It is the first action of Yo Tambien Exijo (YTE), which means I Also
Demand, a civic platform made up of a group of friends and colleagues,
with Bruguera as its main spokeswoman.

"I found it suspicious that the government would try to sell an image to
the world that portrayed everyone in Cuba as being happy with the
agreement with the US. The government has always felt entitled to the
feelings of its citizens, and thus acted as Cubans' only legitimate
spokesperson. In my interpretation, people weren't happy. People were
shocked. They felt a certain hope, a hope that they hadn't felt for
years, the hope that something might change. But that's not the same as
happiness...," Bruguera says.

"Cuba's president simply informs us. He dictates new resolutions without
us knowing what sort of external pressures or intentions lie behind
them. That's because in Cuba, there is no institutional transparency.

"A president should navigate with its people through a political process
like this, because it is also an emotional one. I find it as much an act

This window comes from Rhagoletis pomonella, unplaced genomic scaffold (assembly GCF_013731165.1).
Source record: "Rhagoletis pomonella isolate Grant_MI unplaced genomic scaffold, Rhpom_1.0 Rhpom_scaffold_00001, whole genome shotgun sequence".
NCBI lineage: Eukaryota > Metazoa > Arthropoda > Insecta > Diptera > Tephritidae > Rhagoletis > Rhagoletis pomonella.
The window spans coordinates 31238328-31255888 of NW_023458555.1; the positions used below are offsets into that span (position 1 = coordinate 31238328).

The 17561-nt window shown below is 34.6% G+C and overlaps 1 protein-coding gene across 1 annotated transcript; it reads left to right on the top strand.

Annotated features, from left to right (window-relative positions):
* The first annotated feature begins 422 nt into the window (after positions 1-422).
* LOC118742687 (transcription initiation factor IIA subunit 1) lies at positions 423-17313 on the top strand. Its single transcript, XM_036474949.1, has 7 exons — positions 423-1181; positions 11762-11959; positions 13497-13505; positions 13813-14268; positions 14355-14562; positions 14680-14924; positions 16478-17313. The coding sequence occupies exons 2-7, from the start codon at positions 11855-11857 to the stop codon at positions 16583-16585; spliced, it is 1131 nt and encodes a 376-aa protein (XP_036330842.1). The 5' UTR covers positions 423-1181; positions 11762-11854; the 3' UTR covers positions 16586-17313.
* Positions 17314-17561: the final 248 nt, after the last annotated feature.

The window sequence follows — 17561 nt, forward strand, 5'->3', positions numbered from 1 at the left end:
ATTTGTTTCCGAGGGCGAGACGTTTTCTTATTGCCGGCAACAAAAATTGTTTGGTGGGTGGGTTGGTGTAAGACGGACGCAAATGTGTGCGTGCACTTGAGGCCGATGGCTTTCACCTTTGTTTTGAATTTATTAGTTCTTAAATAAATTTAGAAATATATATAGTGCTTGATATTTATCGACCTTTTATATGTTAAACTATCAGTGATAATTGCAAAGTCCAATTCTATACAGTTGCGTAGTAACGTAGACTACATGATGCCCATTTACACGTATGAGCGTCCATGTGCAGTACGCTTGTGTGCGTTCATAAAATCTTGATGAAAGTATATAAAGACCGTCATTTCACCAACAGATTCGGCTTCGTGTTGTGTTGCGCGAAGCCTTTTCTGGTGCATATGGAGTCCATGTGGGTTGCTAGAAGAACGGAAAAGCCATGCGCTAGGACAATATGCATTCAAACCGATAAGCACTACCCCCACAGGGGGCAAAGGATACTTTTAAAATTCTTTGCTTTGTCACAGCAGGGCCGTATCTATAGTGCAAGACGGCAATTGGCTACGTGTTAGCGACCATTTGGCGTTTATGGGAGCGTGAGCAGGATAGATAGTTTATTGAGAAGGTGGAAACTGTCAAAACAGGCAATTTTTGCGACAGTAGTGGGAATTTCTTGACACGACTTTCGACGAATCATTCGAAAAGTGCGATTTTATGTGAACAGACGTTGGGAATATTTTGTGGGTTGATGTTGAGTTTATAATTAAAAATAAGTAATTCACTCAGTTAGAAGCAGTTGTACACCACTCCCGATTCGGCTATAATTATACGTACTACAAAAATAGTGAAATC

of violence to say something can't be done as to say now everyone is
obliged to do it."

Bruguera announces on social media that she intends to restage her
performance on free speech, Tatlin's Whisper.

In the piece, which was last performed in Havana at the 2009
Biennial, participants are given a microphone and one minute to speak
about anything they choose.

In a country where many believe the only microphone belongs to the
state, the 2009 performance was an unprecedented event where even
dissidents had a platform.

This time, however, Bruguera says she wants to bring the performance to
a public space, preferably Plaza de la Revolucion or Revolution Square -
the government's symbolic bastion.